Three of the biggest – as well as most pivotal and controversial Manteca Redevelopment Agency loans – have been paid in full and ahead of schedule.
Those loans included:
•$6.1 million for sewer and water lines as well as streets and other improvements in Spreckels Park. It was paid off three years ahead of schedule with interest.
•$950,000 for public infrastructure and reduction of fees to secure the Manteca Target store in Spreckels Park at least five years ahead of schedule.
•$250,000 to help finance the $1.4 million conversion of the burned out shell of the El Rey Theater into Kelley Brothers Brewing Co. It was paid off last fiscal year along with accrued interest.
Critics blasted the loans as “corporate welfare” at the time they were made insisting that the projects should not proceed if the private sector didn’t provide 100 percent of the funding.
“They were business deals,” noted Manteca Mayor Willie Weatherford of various RDA loans that have also helped keep Mt. Valley Express jobs in Manteca plus helped numerous small firms such as Manteca Veterinary Clinic, Precision Automotive, and Tubbs Electric.
In all cases, Weatherford noted the city developed a performance evaluation that was on the conservative side.
“Actually, they all did better than expected,” Weatherford added.
The reason why almost every dollar for the various projects couldn’t be secured through conventional banks wasn’t due to how successful the business had been. Most were extremely successful. It was either due to the location such as Precision Automotive being located on Moffat or the lack of signed tenants or buyers as in the case of Spreckels Park.
The ability for cities to put in place redevelopment agencies was created by the California Legislature for the express purpose of helping municipalities fight blight, stimulate economic development, and secure affordable housing. Twenty percent of all RDA tax generated must go to affordable housing projects. One of the city’s biggest affordable housing programs is grants of up to $5,000 to senior homeowners for the express purpose of making health and safety repairs. The city has distributed more than $1.5 million through the senior housing program.
The $6.1 million RDA loan was made to AKF development in lieu of being able to have future employers access the fee reduction program for water and sewer service when they built distribution centers.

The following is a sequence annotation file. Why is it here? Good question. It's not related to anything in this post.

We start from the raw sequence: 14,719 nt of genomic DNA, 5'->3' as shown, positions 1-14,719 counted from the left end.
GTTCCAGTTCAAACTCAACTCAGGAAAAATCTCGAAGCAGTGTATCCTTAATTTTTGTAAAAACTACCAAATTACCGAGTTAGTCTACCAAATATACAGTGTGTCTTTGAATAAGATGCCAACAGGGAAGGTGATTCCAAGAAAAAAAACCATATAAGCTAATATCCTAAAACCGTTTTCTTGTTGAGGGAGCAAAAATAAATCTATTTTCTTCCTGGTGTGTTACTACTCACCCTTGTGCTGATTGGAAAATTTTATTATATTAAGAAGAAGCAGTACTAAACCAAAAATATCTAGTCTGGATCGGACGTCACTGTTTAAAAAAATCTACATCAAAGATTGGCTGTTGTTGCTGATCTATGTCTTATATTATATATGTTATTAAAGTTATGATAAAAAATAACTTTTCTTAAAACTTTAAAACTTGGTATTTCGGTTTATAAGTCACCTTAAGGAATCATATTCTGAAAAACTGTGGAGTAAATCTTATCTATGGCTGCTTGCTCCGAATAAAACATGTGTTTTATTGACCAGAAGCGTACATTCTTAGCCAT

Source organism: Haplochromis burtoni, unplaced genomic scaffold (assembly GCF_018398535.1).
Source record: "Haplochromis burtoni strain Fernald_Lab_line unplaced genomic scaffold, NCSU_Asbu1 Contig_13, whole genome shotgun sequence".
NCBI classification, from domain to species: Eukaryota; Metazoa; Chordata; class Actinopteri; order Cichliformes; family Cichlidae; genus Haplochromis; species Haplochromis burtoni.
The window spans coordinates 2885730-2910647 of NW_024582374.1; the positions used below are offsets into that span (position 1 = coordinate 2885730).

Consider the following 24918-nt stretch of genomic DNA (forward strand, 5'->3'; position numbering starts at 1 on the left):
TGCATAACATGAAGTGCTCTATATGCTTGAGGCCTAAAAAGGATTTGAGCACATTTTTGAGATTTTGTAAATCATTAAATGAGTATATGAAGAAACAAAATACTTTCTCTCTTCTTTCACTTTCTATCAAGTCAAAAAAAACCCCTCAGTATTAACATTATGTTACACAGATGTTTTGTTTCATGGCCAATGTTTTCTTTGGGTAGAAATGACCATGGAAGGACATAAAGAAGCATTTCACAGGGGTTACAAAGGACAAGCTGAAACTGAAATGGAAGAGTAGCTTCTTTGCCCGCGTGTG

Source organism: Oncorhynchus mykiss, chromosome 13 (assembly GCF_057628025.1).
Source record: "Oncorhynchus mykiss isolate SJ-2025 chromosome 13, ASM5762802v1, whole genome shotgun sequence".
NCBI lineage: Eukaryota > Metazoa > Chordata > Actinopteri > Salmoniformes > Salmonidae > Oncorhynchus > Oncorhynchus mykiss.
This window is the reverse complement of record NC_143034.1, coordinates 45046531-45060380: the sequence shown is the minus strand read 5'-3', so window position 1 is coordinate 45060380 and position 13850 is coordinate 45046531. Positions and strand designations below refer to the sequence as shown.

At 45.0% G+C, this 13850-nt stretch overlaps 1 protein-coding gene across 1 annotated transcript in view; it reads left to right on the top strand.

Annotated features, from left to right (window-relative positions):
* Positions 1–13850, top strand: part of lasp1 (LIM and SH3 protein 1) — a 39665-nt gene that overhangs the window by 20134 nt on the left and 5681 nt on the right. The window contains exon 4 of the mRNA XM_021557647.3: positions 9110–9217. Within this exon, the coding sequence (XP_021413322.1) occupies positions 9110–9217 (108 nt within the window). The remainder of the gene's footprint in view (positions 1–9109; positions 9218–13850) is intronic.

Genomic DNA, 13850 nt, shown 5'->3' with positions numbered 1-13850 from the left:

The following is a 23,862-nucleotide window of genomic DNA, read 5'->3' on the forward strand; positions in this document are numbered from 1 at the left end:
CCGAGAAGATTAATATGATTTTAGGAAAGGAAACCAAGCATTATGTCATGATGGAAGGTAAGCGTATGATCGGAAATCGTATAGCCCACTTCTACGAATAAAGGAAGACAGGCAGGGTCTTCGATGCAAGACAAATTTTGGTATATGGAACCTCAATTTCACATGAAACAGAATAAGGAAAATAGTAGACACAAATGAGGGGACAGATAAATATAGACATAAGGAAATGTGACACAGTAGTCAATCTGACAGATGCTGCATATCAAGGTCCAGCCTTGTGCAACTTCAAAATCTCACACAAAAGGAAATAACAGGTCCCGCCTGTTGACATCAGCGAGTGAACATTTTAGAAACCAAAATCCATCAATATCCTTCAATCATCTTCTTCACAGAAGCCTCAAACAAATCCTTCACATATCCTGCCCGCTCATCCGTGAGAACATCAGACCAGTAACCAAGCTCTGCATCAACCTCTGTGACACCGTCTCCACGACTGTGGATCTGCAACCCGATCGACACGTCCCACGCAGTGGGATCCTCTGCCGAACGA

The developers were able to get Frito-Lay in place along Moffat Boulevard and Spreckels Avenue’s southern end that was stubbed near the Moffat intersection at the time in 1999. Food-4-Less and the rest of the initial Manteca Marketplace were completed in early 2000 with Spreckels Avenue stubbed at the southern access to the grocery store parking lot.
They were relatively easy projects to secure as they were on top of existing streets as well as sewer and water lines.
The rest of Spreckels Park was more problematic. There were firms interested but they wouldn’t locate without the basic roads and infrastructure in place. Banks wouldn’t lend the developers money to put in the infrastructure unless they had a signed deal. The RDA loan resolved that problem and opened the door for ADPS Packaging. A number of others soon followed including Ford, American Modular, Dryers, and Millard Refrigeration to name a few.
AKF had been lobbying Target to place a store in Spreckels Park but were told repeatedly that opening a store in 2003 in Manteca was premature but come back and talk to them in 2008 or 2010.
Working with the Manteca RDA, a proposal was made to Target that it wouldn’t have to pay for the infrastructure needed to open and it would get a fee reduction if they’d build then instead of waiting at least five years.
But there was a dilemma. The developers had already agreed not to access the fee reduction program for any other project in Spreckels Park. The City Council sitting as the RDA commission was leery of another RDA loan given they have just made one for $6.1 million a year earlier to the project.
That is when the proposal advanced that the five parcels designated for retail use would be used as “collateral.” The RDA would get 50 percent of the increase value that was expected to happen once the basic infrastructure was in place and Target was opened. Within several years, the RDA had recovered their investment while Target opened in late 2003 as agreed some five years ahead of corporate planning.
The burned out shell of the El Rey Theatre for 24 years stood as a three-story monument to blight just a stone’s throw from the city’s most high profile intersection – Yosemite Avenue and Main Street.
The $250,000 RDA loan for Kelley Brothers was essentially gap funding that couldn’t be covered by investors or banks.
Not every RDA loan plan has gone according to plan.
There was a $265,930 RDA loan made to make the $6 million Sexton Chevrolet dealership possible that opened in 2003. The relocation of Tradeway Chevrolet to the Sexton Chevrolet site freed up the southwest corner of the Highway 99 and Yosemite Avenue interchange for highway services.
The loan had a five percent simple interest that was compounded annually and was supposed to be paid in full in five years from the start of business at the new site unless all of the following conditions are not met:
• Completion of the Sexton Chevrolet project as designed.
•Continuous operation of Sexton Chevrolet for at least five years.
•Proper maintenance of the property.
•Production of a five-year average of taxable sales of $30 million a year ($20 million in existing sales and $10 million additional annually).
•Creation of at least 32 additional jobs with a minimum salary of $42,500 a year.
Municipal staff has indicated that the criteria has not all been met but did not elaborate. It is most likely to be the taxable sales goal.
The issue of what to do with the Sexton Chevrolet loan will be brought to the RDA commission in the coming months to determine the next course of action.